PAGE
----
Presidential contender John McCain has weighed in on the ‘14 questions’ on science and technology posed to both candidates by a coalition of science interest groups. You can read his answers side by side with Barack Obama’s at the Science Debate 2008 website here.
Researchers wondering what a President McCain would do for them will note that he ticks off many of the major usual check boxes of concern: that he supports increased research funding, with shout-outs for the Department of Energy, the National Science Foundation, and the National Institutes of Health; that he explicitly mentions (when prompted) restoring scientific integrity to federal research; that he notes humanity’s role in global warming and then lays out details of his cap-and-trade system that would reduce greenhouse gas emissions 60 percent below 1990 levels by 2050.
Much of the rest is standard boilerplate campaign material, but when someone is just weeks away from possibly being elected president, that boilerplate assumes greater importance.
For instance his answer on stem cells is essentially identical to the one he gave Research!America last year. It notes that he supports federal funding for embryonic stem-cell research — suggesting he would overturn President Bush’s ban on funding for such work on cell lines derived after August 2001. But then McCain goes on to say: “I believe clear lines should be drawn that reflect a refusal to sacrifice moral values and ethical principles for the sake of scientific progress. Moreover, I believe that recent scientific breakthroughs raise the hope that one day this debate will be rendered academic.” By selecting pro-lifer Sarah Palin as his running mate, McCain has upped the speculation on what he really might do regarding stem-cell research if elected.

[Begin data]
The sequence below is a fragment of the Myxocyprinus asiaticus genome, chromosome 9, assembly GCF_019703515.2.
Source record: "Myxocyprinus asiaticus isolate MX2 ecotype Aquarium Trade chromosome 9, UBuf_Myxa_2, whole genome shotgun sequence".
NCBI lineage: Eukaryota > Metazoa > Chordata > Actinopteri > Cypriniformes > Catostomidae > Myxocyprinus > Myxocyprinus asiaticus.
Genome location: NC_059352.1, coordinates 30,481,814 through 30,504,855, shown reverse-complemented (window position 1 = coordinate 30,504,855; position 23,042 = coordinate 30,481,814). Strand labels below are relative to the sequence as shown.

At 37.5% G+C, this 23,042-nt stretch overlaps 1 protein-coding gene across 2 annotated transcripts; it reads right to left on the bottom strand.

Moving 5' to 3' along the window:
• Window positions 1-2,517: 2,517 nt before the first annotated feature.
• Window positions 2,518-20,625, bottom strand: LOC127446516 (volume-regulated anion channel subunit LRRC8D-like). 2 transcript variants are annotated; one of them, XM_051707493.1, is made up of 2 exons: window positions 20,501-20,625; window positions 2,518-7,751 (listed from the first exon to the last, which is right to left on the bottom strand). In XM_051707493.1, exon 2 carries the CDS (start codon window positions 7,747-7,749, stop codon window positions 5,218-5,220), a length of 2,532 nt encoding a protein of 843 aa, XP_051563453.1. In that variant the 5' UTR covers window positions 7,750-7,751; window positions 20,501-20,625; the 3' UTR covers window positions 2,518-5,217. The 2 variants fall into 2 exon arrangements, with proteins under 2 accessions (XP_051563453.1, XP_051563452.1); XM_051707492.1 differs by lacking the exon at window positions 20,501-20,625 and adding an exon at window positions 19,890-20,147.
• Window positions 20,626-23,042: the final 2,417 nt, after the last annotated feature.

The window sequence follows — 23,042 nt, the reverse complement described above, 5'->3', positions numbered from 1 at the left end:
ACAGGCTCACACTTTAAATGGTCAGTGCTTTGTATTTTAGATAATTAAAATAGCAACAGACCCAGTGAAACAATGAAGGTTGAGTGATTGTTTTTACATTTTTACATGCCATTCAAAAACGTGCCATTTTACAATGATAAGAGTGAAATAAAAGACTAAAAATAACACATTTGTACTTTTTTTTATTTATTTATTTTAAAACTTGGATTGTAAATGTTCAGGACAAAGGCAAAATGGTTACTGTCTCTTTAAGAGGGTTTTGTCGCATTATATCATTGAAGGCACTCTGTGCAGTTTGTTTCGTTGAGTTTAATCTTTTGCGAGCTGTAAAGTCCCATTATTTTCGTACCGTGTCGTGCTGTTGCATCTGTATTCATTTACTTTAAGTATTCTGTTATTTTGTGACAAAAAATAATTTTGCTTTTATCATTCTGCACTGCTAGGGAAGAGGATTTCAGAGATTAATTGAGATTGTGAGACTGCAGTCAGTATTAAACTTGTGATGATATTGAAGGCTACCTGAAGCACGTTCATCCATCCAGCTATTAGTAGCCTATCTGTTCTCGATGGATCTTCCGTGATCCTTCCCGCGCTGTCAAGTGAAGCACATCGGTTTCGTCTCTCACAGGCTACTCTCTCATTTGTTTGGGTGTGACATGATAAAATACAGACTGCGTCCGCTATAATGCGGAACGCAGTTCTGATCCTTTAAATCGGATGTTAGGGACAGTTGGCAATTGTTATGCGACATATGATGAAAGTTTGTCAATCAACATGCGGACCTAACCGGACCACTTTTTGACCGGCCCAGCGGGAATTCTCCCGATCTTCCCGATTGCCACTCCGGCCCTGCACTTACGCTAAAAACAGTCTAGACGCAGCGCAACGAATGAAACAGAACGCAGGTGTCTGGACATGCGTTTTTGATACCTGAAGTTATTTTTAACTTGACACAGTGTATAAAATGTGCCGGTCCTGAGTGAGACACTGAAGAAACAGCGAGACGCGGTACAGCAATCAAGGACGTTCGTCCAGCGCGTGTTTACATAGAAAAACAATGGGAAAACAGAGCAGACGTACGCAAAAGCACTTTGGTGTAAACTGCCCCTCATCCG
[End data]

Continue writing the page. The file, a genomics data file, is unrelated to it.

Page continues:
A few of McCain’s new answers are a bit unexpected — for instance, noting that the top priority in case of an H5N1 or other pandemic would be to contain it within national borders, and then control it regionally. And the use of the phrase “mission-rut” to describe NASA’s current operations was a new one to me – though it turns out McCain used it when releasing his space platform last month.
Scientists and Engineers for America has been collecting responses from all Congressional candidates on science and technology issues; check out its SHARP network here.